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Caught in the Web - Text copyright © Emmy Ellis rev 2021

Cover Art by Emmy Ellis @ © 2021


All Rights Reserved

Caught in the Web is a work of fiction. All characters, places, and events are from the author’s imagination. Any resemblance to persons, living or dead, events or places is purely coincidental.

The author respectfully recognises the use of any and all trademarks.

With the exception of quotes used in reviews, this book may not be reproduced or used in whole or in part by any means existing without written permission from the author.

Warning: The unauthorised reproduction or distribution of this copyrighted work is illegal. No part of this book may be scanned, uploaded, or distributed via the Internet or any other means, electronic or print, without the author’s written permission.



Chapter One

Chapter Two

Chapter Three

Chapter Four

Chapter Five

Chapter Six

Chapter Seven

Chapter Eight

Chapter Nine

Chapter Ten

Chapter Eleven

Chapter Twelve

Chapter Thirteen

Chapter Fourteen

Chapter Fifteen

Chapter Sixteen

Chapter Seventeen

Chapter Eighteen

Chapter Nineteen

Chapter Twenty

Chapter Twenty-One

Chapter Twenty-Two

Chapter Twenty-Three

Chapter Twenty-Four

Chapter Twenty-Five

Chapter Twenty-Six

Chapter Twenty-Seven

Chapter Twenty-Eight

Chapter Twenty-Nine

Chapter Thirty

Chapter Thirty-One



Robin wasn’t the brightest silver button in the box, but he had enough shine on him to know something was wrong when he saw it. Or didn’t see it, as the case may be. And, in this case, he didn’t see it. Harry was meant to be in his glass enclosure, and he wasn’t. Posed a bit of a problem, that, what with Harry being one of the zoo’s most prized tarantulas.

“Fuck.” Robin rammed his fingers through his hair then clutched it tight—not that the gesture would do much to solve the problem, but that was what some people did, didn’t they, if they were stressed.

And I’m bloody stressed.

“What’s up?” Nathan chose that moment to stride into the tarantula room from where he’d been sorting through some insects that would be used for the arachnids’ dinner. “Don’t tell me Harry’s dead. He’s one of the favourites, isn’t he?”

Nathan was new, only just getting to know which ones were popular. For some reason, Harry was. Always got a few oohs and aahs from whoever stared at him through the glass.

Robin lowered his hand, and if his scalp could talk, it’d say it was thankful for the respite. “He’s…um…he’s gone.”

“What?” Nathan rushed to stand beside him and peered through the glass. “I know I’m teaching a grandmother to suck eggs, but you looked in his hidey hole, yeah?”

“Yep. Used a torch, did the usual checks like I taught you, but I’m telling you, he isn’t there. I thought I was imagining it at first, but…”

“Um, that’s not good,” Nathan said.

No, it wasn’t, and Robin wanted to tell Nathan he’d stated the obvious, but that would be taking his worry out on the new lad, and Robin didn’t want to do that. He remembered his own first day here, how important it had been to him to come across as competent and good with the creatures. Nathan was a kind sort and didn’t deserve the sharp side of anyone’s tongue. The poor kid appeared frantic with worry.

Robin’s stomach muscles bunched. Harry was a rare arachnid, and if he’d managed to creep out of his enclosure—how, if the lid is always secure?—and was now hiding somewhere in the room, things could get hairier than the creature itself once the manager got wind of this. The arsehole would hit the roof. Questions would be asked—let’s face it, we’ll be grilled—and Robin and Nathan might even get the sack. The tarantula section would need to be closed to the public until Harry had been found. Bit of a bummer, as it was the school holidays this week, and kids loved seeing the ‘creepy-crawlies’.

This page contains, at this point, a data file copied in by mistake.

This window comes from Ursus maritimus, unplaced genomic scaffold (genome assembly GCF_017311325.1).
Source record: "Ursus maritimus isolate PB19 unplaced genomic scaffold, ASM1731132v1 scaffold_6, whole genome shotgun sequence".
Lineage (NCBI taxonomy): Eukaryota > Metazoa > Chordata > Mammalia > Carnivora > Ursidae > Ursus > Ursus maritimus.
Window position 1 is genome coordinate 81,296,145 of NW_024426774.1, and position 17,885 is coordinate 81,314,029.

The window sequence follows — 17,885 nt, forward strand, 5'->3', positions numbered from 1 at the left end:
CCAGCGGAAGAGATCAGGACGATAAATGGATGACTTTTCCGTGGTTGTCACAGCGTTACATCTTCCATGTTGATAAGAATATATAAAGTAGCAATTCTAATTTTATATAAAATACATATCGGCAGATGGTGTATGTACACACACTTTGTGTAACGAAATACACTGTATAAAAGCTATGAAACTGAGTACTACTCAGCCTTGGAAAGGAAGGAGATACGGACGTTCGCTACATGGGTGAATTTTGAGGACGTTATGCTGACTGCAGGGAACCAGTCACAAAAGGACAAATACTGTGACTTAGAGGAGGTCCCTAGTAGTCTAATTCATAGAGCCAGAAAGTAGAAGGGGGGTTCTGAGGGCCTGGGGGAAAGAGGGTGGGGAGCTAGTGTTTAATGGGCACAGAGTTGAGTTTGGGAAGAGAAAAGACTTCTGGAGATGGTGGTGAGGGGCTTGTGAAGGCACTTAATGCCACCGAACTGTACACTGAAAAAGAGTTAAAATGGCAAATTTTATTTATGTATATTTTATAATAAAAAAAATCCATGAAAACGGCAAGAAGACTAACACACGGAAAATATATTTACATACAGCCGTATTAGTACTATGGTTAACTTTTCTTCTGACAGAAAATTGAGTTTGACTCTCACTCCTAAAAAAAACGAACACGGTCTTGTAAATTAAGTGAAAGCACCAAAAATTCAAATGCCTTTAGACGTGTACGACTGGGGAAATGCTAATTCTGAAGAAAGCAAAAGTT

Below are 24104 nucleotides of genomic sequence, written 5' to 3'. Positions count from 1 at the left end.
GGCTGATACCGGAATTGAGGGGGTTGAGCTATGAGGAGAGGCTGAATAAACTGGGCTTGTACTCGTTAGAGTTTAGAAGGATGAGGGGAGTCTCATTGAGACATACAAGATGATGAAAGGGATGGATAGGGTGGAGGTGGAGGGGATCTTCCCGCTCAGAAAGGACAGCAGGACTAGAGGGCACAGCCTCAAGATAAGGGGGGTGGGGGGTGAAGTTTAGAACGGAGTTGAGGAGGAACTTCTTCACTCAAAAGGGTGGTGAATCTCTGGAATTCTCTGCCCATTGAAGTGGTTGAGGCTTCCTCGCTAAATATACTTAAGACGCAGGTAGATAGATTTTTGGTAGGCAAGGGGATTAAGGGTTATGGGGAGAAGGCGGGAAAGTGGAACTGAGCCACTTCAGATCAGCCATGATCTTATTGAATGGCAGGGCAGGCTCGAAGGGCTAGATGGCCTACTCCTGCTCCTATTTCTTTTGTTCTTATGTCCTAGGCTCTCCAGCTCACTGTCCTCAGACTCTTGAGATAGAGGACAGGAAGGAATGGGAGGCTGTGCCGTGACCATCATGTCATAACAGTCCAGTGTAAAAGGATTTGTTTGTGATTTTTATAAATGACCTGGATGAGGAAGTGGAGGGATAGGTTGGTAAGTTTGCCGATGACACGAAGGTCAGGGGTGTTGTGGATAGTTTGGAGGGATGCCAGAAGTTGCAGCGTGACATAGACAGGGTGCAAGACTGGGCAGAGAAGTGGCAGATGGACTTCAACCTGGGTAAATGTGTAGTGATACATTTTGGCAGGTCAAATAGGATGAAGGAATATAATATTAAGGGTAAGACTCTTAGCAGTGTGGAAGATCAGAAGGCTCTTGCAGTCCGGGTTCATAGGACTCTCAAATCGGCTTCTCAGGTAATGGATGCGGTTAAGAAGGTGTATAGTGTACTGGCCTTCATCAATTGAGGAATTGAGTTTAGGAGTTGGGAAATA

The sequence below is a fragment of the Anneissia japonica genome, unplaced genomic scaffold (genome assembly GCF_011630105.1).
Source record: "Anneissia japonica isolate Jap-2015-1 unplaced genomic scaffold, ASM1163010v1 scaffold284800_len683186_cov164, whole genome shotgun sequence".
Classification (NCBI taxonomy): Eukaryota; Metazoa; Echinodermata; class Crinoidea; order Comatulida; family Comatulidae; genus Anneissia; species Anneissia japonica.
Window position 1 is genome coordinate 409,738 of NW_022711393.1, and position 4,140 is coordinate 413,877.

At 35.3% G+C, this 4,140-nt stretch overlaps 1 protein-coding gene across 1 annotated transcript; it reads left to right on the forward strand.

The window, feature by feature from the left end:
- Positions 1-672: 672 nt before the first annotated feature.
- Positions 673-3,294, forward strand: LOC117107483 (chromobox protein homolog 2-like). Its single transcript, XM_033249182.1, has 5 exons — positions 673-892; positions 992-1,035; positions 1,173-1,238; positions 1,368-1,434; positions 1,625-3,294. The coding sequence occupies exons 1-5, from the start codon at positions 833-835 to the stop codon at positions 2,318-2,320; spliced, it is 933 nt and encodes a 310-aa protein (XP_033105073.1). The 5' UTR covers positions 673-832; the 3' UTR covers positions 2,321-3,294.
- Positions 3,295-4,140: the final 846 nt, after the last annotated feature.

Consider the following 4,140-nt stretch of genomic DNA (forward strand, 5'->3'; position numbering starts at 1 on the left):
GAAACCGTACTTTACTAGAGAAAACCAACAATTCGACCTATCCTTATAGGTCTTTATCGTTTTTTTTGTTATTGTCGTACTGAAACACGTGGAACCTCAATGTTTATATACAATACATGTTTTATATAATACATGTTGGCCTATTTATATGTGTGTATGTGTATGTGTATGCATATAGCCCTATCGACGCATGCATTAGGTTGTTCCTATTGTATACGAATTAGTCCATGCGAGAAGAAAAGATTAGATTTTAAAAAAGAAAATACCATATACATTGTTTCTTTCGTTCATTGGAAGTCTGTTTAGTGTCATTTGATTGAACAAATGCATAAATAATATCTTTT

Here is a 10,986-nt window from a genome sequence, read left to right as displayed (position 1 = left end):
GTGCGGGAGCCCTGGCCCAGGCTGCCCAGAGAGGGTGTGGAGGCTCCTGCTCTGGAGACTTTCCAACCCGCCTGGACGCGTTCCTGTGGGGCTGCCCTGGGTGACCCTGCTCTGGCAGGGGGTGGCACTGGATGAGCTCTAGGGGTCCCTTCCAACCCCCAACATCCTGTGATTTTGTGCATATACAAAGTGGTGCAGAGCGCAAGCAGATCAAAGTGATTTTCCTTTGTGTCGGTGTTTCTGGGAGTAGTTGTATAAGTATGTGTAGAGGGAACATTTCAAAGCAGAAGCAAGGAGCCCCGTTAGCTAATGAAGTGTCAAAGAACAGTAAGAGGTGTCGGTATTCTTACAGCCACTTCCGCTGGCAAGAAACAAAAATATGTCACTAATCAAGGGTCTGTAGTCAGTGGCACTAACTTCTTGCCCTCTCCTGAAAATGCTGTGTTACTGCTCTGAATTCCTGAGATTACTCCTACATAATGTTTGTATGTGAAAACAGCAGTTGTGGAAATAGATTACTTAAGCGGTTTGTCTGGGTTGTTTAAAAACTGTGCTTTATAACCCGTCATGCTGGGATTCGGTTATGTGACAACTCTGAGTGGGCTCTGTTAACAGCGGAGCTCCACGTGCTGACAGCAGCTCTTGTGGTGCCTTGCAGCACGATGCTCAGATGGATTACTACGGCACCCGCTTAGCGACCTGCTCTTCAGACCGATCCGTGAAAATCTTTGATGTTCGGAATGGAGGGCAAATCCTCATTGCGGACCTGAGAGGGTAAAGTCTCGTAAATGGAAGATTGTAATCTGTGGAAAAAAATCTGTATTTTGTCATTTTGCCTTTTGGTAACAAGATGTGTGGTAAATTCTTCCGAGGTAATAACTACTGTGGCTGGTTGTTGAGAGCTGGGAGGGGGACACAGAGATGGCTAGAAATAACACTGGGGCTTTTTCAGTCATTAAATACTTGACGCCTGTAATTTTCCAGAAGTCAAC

“You check,” Robin said. “Double-check, I mean.”

Nathan got his slim torch out of his pocket and flashed the beam into the glass house. He cocked his head, hand shaking, and let out a shuddering breath. The room had CCTV, though, so maybe if they sifted through the footage they could spot Harry escaping and see where the big bugger had gone.

“You’re right, he isn’t there.” Nathan switched his torch off and scratched his head, staring around. “He’d naturally go into hiding, so we need to check everywhere.”

“Should we alert Mr Clarke now or later, do you think?” Robin didn’t fancy getting hauled over the coals by the manager any time soon—or ever—but wasn’t it better to get it over and done with?

“Not yet. Clarke’s in a bad mood, so I heard. Something about an elephant crapping where he shouldn’t be crapping. Spoilt some sort of tree garden, apparently, as well. And like I said at the time of planting, having those types of trees in with those types of animals isn’t a good idea. I mean, trunks and tug of war, anyone? But did he listen to me? Did he eff. He just went on and—”

“Stop.” Robin held up his hand. “You’re going into one about something completely different, and we should be focusing on where the fuck Harry is.”

“Yeah. Jesus.” Nathan closed his eyes for a moment. “Um, I’ll check this room, you check the office, then we’ll search in the insect alcove.”

That was where they kept the food for the tarantulas.

They searched.

No tarantula escapee.

Robin wanted to throw up. With the pair of them in the insect alcove, he felt safer, like they could hide there and pretend none of this was happening.

“The only thing left to do now is look at the CCTV,” he said.

“Do we even have time before the zoo opens?” Nathan glanced at his watch.

“We have to make time. If I run the footage on fast forward, it’ll only take a few minutes. We have an hour before…well, before

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